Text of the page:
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Now Playing: The Sustainability Con


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American Spectator:


Although the issue of "sustainability" has been around a while, recently it has grown in popularity and influence. The way it's happening follows an all too familiar pattern.

There are several common ingredients in how the left enlarges its control over our lives. The first is the selection of some aspect of reality -- global warming, carbon footprints, population growth, inequality, diversity, for example. The second element involves designating the selected aspect of reality as a crisis. The third step is to explain that the only way to avoid Armageddon is by reducing everyone's freedom and by giving more centralized power and control to those who understand the magnitude of the crisis. The rest of us are told that our freedoms are a luxury we simply can no longer afford.

Another common element of the process is defining the crisis as ambiguously as possible. Ordinarily, a desirable characteristic of a definition is that it draws a bright line between what is included and what isn't. Clarity, however, is contrary to the objectives of the crusaders -- in regard to defining the problem, the slipperier the better. For example, climate change (or climate disruption) beats global warming. Global warming is too quantifiable in comparison to climate change. No one is quite sure what "climate change" is or isn't or how it can be measured. Sustainability is even more ambiguous than climate change and thus has more sustainability as a ruse.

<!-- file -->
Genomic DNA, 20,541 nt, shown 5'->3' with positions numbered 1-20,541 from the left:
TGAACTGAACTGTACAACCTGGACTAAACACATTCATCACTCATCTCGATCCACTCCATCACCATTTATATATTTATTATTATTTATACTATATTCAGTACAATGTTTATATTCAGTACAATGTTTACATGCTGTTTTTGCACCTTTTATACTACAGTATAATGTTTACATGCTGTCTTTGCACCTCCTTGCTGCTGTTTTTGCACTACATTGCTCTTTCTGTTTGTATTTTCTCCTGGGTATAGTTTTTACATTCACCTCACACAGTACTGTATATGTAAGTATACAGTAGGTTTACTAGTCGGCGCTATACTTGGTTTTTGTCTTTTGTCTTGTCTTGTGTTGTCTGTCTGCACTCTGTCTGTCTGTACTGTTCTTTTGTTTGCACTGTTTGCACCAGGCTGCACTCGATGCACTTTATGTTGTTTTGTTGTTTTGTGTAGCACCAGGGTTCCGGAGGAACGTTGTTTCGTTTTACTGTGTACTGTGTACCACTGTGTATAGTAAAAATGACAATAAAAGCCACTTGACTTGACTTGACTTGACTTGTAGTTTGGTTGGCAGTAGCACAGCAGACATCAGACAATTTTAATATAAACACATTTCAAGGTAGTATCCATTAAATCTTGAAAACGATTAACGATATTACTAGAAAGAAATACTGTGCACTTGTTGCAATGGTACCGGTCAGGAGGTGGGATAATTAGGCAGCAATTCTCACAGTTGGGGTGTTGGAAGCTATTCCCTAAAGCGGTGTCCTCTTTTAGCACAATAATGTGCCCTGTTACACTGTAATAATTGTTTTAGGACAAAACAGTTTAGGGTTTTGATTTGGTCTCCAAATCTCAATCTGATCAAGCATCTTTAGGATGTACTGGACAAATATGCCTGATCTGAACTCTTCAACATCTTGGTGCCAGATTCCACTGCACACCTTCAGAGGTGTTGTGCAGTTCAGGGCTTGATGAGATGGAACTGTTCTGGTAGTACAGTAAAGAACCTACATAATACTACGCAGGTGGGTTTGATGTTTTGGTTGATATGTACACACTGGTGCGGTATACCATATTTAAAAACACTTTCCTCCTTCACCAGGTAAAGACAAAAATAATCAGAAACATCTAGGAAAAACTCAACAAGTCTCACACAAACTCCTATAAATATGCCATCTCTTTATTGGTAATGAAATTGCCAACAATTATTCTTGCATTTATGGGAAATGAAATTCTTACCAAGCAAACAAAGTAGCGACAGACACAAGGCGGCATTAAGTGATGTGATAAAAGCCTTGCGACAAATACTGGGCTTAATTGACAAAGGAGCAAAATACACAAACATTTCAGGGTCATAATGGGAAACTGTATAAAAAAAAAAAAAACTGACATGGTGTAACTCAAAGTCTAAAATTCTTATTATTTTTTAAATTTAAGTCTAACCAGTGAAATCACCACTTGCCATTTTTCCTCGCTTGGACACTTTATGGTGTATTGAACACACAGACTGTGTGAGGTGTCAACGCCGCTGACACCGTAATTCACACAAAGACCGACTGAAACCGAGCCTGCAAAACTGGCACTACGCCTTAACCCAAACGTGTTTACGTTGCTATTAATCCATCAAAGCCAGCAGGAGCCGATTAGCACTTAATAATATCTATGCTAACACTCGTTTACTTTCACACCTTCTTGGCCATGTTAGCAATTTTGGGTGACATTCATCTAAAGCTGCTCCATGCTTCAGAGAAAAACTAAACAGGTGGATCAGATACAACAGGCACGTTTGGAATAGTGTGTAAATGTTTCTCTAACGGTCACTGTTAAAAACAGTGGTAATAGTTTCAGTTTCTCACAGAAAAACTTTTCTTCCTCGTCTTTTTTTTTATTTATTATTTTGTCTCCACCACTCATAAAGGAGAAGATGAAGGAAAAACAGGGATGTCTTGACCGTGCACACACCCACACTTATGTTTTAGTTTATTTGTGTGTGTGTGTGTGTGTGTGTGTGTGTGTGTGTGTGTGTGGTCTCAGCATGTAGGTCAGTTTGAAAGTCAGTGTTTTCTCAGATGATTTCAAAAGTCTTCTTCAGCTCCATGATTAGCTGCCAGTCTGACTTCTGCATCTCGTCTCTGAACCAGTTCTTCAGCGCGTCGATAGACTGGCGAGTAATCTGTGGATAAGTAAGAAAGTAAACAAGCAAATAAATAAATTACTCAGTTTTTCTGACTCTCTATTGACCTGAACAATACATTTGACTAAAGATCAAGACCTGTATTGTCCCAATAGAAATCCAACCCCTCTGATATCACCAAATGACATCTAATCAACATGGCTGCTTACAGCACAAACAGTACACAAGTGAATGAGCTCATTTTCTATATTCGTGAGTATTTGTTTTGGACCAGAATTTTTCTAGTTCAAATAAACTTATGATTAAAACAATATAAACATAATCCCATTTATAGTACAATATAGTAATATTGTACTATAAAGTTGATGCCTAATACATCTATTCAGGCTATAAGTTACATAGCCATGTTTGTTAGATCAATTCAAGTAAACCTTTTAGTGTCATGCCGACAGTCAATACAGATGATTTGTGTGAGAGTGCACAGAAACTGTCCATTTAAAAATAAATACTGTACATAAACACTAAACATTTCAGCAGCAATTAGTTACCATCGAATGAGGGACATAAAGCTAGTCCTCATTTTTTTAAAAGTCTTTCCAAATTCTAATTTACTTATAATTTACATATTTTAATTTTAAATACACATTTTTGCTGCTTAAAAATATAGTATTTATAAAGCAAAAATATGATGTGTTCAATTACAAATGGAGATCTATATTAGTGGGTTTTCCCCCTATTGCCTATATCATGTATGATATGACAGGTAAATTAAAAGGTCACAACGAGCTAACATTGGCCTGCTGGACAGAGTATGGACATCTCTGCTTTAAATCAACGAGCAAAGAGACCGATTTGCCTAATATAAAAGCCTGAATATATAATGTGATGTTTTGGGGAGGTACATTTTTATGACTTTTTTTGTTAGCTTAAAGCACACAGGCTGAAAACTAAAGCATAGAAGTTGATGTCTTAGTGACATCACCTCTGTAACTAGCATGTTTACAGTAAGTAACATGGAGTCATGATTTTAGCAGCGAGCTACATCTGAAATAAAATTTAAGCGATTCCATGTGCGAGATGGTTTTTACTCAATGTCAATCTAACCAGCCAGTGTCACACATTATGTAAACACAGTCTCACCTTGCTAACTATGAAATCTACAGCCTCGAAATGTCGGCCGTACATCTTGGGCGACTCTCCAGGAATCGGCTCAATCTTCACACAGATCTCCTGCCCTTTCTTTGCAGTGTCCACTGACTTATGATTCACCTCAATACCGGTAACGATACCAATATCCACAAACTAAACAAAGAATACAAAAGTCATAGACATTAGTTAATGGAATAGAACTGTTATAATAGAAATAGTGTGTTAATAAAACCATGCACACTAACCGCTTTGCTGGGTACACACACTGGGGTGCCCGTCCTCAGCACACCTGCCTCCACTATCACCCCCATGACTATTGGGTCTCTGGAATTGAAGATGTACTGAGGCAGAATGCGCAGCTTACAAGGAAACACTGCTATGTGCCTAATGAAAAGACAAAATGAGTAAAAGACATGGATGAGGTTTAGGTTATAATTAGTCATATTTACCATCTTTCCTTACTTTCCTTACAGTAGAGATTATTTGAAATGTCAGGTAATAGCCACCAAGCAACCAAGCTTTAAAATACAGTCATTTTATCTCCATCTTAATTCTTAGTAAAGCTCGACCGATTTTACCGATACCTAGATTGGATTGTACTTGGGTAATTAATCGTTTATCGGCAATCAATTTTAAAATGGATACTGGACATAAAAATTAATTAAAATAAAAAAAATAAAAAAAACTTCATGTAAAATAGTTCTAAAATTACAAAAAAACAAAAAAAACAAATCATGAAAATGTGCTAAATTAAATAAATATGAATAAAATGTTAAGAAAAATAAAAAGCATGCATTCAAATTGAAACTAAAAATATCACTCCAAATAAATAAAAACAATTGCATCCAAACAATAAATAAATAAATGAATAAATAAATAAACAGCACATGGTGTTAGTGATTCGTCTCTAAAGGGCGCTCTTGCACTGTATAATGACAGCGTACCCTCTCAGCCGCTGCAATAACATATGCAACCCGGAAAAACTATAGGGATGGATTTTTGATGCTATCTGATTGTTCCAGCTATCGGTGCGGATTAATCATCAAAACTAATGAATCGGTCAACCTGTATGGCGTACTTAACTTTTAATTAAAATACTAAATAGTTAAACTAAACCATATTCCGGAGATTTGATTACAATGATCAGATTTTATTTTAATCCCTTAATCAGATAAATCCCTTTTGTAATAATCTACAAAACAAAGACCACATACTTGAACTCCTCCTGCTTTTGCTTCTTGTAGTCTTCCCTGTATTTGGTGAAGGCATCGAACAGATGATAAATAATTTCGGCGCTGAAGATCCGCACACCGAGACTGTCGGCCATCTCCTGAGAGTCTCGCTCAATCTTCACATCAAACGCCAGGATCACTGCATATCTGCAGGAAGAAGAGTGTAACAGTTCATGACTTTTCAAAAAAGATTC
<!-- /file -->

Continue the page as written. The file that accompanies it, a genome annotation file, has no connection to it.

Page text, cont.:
Ideally the designated crisis is as expansive and open-ended as possible. A vague, loosely defined crisis provides politicians and bureaucrats with what amounts to a blank check or a no-limit credit card, a credit card where someone else gets sent the bill. A problem having no clear definition is a problem without borders.

At Arizona State University you can get a B.S., M.S., or Ph.D. in sustainability. ASU has an entire "School of Sustainability." The school's website offers several answers to the question, "What is sustainability?" Here are four of the answers they offer:

"Sustainability is a concept with as much transformative potential as justice, liberty, and equality."

Michael Crow
President
Arizona State University

"Sustainability is larger than one person, one company, or one country. Its scope, scale and importance demand unprecedented and swift solutions to environmental protection and other complex problems."

Julie Ann Wrigley
President
Julie Ann Wrigley Foundation

"Sustainability is living in harmony with our social and natural environment, based on a sense of justice and equity."

Sander van der Leeuw
Dean
School of Sustainability

"Sustainability is a process that engages every discipline to provide dynamic solutions to complex problems."

Brian McCollow
Student
School of Sustainability

Are you clear now on what sustainability means and why a "School of Sustainability" is of paramount importance?snip
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Sustainability is an obvious moneymaker. Universities like ASU will take OUR taxes to provide degrees in Sustainability to the next crop of Occupiers.

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